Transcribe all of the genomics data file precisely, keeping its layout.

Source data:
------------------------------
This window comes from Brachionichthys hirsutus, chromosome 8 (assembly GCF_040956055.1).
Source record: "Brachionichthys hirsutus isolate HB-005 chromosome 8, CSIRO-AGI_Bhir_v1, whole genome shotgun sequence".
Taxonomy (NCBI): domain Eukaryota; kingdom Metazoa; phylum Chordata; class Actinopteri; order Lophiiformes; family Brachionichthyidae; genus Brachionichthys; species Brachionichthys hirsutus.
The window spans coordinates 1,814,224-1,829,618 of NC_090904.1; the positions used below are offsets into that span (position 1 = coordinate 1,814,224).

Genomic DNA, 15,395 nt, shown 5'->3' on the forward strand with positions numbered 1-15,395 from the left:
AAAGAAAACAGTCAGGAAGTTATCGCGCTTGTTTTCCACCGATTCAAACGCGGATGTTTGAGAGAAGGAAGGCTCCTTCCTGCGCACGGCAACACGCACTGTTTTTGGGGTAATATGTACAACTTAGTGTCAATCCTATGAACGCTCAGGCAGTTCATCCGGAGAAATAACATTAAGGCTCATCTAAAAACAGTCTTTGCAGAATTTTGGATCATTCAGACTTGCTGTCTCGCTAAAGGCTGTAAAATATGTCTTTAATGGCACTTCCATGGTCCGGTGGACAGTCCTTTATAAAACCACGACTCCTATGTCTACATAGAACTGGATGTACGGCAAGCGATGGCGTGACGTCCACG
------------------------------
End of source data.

This window comes from Brachionichthys hirsutus, chromosome 8 (assembly GCF_040956055.1).
Source record: "Brachionichthys hirsutus isolate HB-005 chromosome 8, CSIRO-AGI_Bhir_v1, whole genome shotgun sequence".
Taxonomy (NCBI): domain Eukaryota; kingdom Metazoa; phylum Chordata; class Actinopteri; order Lophiiformes; family Brachionichthyidae; genus Brachionichthys; species Brachionichthys hirsutus.
The window spans coordinates 1,814,224-1,829,618 of NC_090904.1; the positions used below are offsets into that span (position 1 = coordinate 1,814,224).

Genomic DNA, 15,395 nt, shown 5'->3' on the forward strand with positions numbered 1-15,395 from the left:
AAAGAAAACAGTCAGGAAGTTATCGCGCTTGTTTTCCACCGATTCAAACGCGGATGTTTGAGAGAAGGAAGGCTCCTTCCTGCGCACGGCAACACGCACTGTTTTTGGGGTAATATGTACAACTTAGTGTCAATCCTATGAACGCTCAGGCAGTTCATCCGGAGAAATAACATTAAGGCTCATCTAAAAACAGTCTTTGCAGAATTTTGGATCATTCAGACTTGCTGTCTCGCTAAAGGCTGTAAAATATGTCTTTAATGGCACTTCCATGGTCCGGTGGACAGTCCTTTATAAAACCACGACTCCTATGTCTACATAGAACTGGATGTACGGCAAGCGATGGCGTGACGTCCACG